High-tech wolf keeps bears at bay in Japanese town

Shutterstock.com/ Holly Kuchera
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Its fierce, blood-red eyes glow menacingly. Its shaggy body, hackles raised, is poised to pounce and its bushy head swings back and forth as it intently tracks its prey. An intense round of growls and other aggressive sounds spews from its fanged mouth. What is this demonic dog-like creature holding sway in the middle of the countryside in Takikawa, a small Japanese town on the northern island of Hokkaido? It resembles a wolf, but due to a long history of hunting, wolves have been extinct in Japan for over a century. It turns out this fearsome beast is actually not even an animal. It’s a robot designed by a Japanese company called Ohta Seiki.

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When Takikawa and other places in Japan began experiencing a significant increase in bear sightings, including several injuries and even deaths from bear attacks, officials knew something drastic had to be done. Takikawa residents rarely saw bears around their neighborhoods; maybe someone would spy one every few years, so the influx was especially alarming. It appears the bears were encroaching upon the town in order to find food before they began their hibernation season. This was occurring because their typical diet of acorns and nuts was becoming scarce in the forest and mountain regions. This scarcity was most likely the result of the effects of deforestation, which in itself is a larger environmental issue, and has caused the bears’ habitats and food sources to dwindle. With less food to be found near home, the hungry bears had no choice but to cross the dividing line into more populated human territory to search there.

Takikawa government officials bought two “Monster Wolf” robots from Ohta Seiki, a high-precision parts manufacturing business. They installed one of the mechanical wolves in a residential district and planted the other in a suburban field. The goal of these wolf scarecrows was to frighten the wild bears away from human-populated territory. The robot wolves contain an infrared motion detector, which when activated by anything approaching the robot, triggers the scary movements and sounds. The wolf’s LED eyeballs glow red, its head moves from side to side and its constant snarl reveals sharp teeth. Earsplitting noises emit from a loudspeaker. There are a variety of 60 shrill sounds that can be heard a kilometer away. The sounds include gunfire, howling, dogs barking, machinery noises and a threatening human hunter’s voice. The variation of sounds is important so that the bears do not get used to any one noise and grow emboldened. The mechanical wolf looks bigger than it really is. It’s about four feet in length and a little over two and half feet in height. However, fixed firmly on supports in a field, it has an imposing presence even before the sounds and movements are triggered. And when those automations are triggered, bears beware!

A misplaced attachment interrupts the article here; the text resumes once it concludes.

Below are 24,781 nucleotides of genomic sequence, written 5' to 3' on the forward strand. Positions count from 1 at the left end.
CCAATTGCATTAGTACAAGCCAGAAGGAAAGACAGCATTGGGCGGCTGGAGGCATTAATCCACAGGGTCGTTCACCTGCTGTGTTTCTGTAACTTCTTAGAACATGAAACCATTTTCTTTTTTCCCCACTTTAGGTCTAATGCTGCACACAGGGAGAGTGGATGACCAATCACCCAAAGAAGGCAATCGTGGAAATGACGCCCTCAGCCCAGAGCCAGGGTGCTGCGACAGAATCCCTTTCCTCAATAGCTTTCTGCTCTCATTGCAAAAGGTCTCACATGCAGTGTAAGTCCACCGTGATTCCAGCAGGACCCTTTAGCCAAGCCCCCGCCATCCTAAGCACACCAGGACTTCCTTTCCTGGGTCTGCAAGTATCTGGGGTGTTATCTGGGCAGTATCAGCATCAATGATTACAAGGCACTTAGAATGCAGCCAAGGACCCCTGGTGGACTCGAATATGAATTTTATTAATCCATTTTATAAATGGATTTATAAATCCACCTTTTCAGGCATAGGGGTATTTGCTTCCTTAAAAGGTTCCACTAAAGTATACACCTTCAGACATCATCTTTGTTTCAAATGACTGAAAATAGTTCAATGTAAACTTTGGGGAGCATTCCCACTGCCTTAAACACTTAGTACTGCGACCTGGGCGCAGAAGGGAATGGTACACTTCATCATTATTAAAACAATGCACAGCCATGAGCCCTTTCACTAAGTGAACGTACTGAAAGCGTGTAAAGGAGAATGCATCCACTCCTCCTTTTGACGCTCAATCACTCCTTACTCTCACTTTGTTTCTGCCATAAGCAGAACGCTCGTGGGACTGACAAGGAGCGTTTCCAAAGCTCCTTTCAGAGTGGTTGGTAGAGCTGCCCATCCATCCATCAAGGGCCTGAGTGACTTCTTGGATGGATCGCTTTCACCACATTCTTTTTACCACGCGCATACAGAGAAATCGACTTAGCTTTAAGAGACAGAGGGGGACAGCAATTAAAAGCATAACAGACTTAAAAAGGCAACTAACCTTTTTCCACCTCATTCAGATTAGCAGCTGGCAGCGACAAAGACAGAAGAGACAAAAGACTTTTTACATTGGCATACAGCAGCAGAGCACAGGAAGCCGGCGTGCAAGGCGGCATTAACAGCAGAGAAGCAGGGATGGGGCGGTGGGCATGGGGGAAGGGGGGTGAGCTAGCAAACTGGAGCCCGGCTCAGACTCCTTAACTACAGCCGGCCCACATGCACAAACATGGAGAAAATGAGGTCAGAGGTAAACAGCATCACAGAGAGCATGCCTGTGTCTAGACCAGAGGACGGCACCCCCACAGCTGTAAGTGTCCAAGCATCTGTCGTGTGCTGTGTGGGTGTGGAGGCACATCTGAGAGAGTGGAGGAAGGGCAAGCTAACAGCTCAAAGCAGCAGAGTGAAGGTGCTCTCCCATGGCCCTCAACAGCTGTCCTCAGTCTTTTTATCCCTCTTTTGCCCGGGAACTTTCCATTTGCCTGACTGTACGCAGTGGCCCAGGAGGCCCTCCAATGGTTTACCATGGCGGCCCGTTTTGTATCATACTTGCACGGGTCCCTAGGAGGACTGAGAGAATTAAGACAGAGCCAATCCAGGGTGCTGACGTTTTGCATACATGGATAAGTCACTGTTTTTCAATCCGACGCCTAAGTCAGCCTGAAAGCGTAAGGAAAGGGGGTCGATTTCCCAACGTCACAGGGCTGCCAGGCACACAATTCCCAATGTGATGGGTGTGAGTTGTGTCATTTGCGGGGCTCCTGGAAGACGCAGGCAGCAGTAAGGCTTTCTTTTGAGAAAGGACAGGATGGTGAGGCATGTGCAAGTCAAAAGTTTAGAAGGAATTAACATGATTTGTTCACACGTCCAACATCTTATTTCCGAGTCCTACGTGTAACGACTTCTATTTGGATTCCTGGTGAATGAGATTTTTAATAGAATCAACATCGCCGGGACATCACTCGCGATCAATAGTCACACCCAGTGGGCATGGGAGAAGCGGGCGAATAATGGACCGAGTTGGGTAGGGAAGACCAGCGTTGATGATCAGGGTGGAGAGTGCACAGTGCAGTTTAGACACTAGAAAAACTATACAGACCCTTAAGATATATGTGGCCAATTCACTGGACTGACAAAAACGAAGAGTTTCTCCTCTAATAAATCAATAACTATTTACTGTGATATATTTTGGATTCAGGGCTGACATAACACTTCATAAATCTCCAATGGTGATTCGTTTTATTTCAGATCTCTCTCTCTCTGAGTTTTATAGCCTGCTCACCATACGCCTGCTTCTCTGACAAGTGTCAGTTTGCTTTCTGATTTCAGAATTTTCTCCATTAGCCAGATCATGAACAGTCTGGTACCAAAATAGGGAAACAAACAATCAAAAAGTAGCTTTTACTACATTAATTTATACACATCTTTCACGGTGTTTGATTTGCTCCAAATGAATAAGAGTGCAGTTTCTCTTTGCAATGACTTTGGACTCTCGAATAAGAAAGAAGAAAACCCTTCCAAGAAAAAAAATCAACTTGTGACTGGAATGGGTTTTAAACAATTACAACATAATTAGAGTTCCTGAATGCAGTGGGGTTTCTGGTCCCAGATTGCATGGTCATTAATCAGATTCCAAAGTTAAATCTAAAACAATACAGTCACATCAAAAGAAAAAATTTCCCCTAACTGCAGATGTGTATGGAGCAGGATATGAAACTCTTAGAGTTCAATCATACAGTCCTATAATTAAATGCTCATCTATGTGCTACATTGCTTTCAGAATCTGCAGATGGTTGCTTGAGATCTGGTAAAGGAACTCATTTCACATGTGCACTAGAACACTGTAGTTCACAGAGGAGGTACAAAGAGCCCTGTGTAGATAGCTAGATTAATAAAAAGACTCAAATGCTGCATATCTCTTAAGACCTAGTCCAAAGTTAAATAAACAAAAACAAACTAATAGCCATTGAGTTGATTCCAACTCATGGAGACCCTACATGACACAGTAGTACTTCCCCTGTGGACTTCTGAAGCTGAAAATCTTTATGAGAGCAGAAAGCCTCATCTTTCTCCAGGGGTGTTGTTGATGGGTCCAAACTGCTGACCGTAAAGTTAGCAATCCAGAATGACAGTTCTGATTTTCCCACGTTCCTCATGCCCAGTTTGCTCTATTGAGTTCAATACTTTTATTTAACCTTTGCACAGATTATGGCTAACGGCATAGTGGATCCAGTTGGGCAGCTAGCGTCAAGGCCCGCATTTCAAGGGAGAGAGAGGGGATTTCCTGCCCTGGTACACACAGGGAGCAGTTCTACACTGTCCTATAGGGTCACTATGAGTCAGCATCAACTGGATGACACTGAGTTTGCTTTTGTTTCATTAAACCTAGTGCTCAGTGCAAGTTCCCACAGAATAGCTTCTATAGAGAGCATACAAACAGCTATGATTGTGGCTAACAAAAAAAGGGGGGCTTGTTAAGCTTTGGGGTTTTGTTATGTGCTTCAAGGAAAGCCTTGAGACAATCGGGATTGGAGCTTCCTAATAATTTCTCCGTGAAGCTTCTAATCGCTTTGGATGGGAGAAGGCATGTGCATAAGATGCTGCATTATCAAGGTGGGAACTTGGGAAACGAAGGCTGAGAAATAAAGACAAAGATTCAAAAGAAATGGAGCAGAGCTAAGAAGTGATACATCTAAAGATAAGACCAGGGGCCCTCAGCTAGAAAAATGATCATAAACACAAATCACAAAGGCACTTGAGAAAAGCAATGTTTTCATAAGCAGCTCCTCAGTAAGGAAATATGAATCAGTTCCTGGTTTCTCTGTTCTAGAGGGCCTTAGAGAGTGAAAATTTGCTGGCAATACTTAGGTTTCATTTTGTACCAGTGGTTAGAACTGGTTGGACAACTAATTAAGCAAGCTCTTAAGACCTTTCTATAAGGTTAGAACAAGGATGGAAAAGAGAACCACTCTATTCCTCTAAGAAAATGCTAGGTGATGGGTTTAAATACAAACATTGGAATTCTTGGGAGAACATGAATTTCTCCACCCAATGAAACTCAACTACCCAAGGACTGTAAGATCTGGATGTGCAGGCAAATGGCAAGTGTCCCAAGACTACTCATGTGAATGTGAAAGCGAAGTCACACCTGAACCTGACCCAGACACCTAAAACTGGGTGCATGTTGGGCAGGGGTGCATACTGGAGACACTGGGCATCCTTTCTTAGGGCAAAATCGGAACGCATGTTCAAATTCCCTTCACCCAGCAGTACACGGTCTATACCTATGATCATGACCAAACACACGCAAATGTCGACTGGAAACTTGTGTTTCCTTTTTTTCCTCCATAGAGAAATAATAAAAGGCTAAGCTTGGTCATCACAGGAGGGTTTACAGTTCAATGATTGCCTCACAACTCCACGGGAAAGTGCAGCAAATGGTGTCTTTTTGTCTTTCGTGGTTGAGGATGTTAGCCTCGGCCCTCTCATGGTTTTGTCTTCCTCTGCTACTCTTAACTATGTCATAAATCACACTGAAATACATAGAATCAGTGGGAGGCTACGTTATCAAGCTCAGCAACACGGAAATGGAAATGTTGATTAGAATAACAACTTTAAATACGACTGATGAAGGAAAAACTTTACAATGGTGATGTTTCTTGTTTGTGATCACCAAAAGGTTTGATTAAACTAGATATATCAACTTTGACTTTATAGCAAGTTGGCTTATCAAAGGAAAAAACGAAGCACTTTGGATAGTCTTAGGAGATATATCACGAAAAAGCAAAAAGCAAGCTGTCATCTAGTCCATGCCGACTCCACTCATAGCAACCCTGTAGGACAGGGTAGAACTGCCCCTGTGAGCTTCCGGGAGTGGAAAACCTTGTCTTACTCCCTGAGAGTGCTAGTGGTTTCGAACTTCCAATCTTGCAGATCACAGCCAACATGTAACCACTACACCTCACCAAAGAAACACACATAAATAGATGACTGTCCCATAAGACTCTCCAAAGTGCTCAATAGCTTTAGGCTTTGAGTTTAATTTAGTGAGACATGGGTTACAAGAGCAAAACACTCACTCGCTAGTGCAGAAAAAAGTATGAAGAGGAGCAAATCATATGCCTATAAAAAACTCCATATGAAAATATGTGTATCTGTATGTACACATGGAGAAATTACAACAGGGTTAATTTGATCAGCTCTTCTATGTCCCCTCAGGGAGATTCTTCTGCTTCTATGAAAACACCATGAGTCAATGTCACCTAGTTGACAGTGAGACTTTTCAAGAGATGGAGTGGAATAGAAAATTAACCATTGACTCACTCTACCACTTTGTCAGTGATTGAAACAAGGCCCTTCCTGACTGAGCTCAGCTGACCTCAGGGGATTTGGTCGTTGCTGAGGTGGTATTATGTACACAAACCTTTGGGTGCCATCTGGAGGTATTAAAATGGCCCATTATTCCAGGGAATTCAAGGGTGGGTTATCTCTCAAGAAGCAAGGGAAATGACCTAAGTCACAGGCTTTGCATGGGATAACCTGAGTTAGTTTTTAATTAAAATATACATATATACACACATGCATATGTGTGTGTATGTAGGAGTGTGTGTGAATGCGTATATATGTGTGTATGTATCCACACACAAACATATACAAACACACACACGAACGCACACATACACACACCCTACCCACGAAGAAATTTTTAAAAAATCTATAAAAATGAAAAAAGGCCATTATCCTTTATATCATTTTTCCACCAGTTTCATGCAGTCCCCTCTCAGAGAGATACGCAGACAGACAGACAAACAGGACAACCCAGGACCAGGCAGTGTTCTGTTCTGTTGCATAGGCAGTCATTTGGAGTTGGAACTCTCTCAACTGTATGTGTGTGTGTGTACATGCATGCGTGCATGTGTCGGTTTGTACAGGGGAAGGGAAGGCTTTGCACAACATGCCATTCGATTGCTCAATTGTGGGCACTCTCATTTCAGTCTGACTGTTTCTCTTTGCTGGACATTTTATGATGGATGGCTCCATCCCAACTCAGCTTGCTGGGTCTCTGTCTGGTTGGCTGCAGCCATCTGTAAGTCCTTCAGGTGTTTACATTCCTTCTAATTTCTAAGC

The Monster Wolf project seems to have worked as desired as bear sightings went down to nil in Takikawa after the robot installations. Takikawa was aware beforehand that there was reason to believe that the plan would be successful. In 2016, the Monster Wolf had been introduced in other areas to keep crops and farmlands safe from wild animals like monkeys, deer and of course, bears. Video was set up and showed the animals fleeing in fear when the robot wolf howled and performed its other actions towards them. Therefore, Takikawa believed they were making a smart investment.

More wolf robots have been purchased from Ohta Seika by several other towns and are now being used across Japan in islands from Hokkaido to Okinawa. Different locations may have specific needs for the robots. Unlike in Takikawa where the bears were the biggest threat, in other cities the wolves are used to protect crops from wild boars, deer or other predators. Whatever the specific need, the formidable robot wolves provide an effective deterrent to the unwanted invaders.